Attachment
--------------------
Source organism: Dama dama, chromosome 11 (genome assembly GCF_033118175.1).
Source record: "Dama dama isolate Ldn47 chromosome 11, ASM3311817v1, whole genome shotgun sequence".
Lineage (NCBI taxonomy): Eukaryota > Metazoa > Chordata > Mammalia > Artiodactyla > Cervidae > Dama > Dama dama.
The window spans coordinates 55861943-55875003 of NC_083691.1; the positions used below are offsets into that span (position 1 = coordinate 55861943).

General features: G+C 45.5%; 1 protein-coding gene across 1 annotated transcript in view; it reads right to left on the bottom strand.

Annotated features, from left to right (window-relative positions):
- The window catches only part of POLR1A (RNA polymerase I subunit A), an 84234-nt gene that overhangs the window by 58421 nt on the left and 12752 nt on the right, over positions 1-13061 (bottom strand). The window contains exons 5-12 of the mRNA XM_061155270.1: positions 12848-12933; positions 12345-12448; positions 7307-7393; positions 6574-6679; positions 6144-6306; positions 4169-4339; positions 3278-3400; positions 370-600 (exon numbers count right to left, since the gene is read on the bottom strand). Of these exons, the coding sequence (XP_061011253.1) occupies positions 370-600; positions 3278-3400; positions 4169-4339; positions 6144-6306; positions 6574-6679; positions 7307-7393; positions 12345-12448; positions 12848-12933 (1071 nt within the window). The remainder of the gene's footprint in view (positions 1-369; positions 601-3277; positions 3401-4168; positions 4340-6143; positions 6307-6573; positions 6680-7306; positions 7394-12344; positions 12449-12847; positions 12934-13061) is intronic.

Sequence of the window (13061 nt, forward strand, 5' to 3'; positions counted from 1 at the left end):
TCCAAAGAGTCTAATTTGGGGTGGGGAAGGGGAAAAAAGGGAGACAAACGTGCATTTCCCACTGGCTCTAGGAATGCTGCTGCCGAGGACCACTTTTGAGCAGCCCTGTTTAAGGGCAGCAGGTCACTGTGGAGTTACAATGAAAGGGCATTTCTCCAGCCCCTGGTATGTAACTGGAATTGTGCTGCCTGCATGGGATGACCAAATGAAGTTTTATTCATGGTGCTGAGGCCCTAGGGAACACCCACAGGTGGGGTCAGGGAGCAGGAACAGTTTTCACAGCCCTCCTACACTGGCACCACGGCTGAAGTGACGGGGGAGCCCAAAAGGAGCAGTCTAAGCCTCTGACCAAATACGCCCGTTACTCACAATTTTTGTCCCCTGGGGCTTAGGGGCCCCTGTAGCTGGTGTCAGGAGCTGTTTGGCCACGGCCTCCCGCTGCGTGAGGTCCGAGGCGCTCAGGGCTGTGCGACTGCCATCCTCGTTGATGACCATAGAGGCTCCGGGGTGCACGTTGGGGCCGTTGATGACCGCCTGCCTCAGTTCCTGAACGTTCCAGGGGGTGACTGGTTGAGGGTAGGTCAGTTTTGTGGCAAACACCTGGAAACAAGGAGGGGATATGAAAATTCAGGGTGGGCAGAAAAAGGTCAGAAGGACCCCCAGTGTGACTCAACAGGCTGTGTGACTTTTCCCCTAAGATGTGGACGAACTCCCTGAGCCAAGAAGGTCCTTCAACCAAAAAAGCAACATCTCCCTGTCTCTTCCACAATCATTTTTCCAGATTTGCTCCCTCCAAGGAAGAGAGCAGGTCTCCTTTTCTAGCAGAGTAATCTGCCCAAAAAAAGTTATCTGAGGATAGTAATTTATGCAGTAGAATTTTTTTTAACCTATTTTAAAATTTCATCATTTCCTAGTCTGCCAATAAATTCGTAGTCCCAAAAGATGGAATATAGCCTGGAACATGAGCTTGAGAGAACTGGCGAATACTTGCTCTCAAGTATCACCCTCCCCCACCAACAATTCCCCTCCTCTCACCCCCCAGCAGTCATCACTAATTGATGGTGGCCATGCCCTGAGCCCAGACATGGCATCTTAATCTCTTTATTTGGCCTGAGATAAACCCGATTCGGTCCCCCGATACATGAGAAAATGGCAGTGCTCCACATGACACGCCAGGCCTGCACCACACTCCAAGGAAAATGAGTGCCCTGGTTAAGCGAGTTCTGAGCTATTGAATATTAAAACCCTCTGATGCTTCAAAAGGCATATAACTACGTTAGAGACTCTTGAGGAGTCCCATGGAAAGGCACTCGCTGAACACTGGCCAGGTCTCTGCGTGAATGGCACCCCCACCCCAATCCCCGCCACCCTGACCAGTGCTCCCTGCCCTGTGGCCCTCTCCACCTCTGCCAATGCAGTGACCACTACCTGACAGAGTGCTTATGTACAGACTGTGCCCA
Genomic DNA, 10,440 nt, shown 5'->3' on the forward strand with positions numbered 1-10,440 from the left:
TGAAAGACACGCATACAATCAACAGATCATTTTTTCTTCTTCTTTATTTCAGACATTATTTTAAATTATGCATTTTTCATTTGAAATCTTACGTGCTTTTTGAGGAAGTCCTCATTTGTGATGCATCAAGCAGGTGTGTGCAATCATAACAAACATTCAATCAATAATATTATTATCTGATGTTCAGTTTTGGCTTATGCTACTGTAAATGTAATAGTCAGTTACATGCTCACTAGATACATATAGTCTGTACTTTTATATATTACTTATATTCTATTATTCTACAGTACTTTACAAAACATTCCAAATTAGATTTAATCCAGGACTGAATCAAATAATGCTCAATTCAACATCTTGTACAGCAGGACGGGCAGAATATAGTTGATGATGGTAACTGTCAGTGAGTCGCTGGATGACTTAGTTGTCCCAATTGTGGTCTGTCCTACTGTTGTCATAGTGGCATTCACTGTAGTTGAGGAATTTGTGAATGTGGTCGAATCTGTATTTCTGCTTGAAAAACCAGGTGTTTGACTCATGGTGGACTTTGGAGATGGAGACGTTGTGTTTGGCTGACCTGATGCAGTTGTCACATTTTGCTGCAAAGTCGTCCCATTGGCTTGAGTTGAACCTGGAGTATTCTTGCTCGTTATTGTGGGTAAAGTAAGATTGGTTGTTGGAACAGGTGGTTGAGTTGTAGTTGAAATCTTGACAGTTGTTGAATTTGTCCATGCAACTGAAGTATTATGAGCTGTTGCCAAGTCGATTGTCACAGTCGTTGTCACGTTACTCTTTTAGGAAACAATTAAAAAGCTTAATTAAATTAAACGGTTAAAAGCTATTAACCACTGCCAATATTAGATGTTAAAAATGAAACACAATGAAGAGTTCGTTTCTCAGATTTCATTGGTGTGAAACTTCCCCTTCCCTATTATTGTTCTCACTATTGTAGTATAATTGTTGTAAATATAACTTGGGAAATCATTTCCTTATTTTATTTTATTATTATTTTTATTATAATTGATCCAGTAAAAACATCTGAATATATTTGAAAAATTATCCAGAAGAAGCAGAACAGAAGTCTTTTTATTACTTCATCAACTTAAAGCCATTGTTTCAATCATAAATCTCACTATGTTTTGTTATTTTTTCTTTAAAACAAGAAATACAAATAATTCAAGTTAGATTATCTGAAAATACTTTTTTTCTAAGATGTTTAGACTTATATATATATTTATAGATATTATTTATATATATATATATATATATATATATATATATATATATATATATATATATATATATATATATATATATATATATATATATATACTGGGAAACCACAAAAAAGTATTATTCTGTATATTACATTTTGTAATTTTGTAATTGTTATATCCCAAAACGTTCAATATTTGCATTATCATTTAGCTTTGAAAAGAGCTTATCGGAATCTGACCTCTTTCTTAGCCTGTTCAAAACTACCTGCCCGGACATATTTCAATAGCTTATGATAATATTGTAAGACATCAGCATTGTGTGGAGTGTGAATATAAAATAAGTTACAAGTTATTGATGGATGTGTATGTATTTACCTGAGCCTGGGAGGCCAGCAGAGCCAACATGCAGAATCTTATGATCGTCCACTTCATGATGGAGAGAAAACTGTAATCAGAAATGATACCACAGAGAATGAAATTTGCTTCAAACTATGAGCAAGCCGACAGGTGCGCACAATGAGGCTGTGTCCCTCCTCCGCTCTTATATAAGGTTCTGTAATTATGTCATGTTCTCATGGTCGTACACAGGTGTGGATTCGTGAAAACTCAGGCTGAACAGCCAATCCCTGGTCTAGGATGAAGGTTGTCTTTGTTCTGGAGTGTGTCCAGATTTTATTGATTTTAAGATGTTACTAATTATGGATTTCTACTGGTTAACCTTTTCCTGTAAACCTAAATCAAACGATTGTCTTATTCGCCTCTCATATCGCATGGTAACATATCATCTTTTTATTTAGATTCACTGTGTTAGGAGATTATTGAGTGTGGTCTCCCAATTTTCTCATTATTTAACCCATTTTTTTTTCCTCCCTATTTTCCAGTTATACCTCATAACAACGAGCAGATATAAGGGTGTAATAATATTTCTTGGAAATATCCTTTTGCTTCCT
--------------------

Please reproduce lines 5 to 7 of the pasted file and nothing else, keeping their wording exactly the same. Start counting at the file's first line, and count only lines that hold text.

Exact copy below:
General features: G+C 45.5%; 1 protein-coding gene across 1 annotated transcript in view; it reads right to left on the bottom strand.

Annotated features, from left to right (window-relative positions):
- The window catches only part of POLR1A (RNA polymerase I subunit A), an 84234-nt gene that overhangs the window by 58421 nt on the left and 12752 nt on the right, over positions 1-13061 (bottom strand). The window contains exons 5-12 of the mRNA XM_061155270.1: positions 12848-12933; positions 12345-12448; positions 7307-7393; positions 6574-6679; positions 6144-6306; positions 4169-4339; positions 3278-3400; positions 370-600 (exon numbers count right to left, since the gene is read on the bottom strand). Of these exons, the coding sequence (XP_061011253.1) occupies positions 370-600; positions 3278-3400; positions 4169-4339; positions 6144-6306; positions 6574-6679; positions 7307-7393; positions 12345-12448; positions 12848-12933 (1071 nt within the window). The remainder of the gene's footprint in view (positions 1-369; positions 601-3277; positions 3401-4168; positions 4340-6143; positions 6307-6573; positions 6680-7306; positions 7394-12344; positions 12449-12847; positions 12934-13061) is intronic.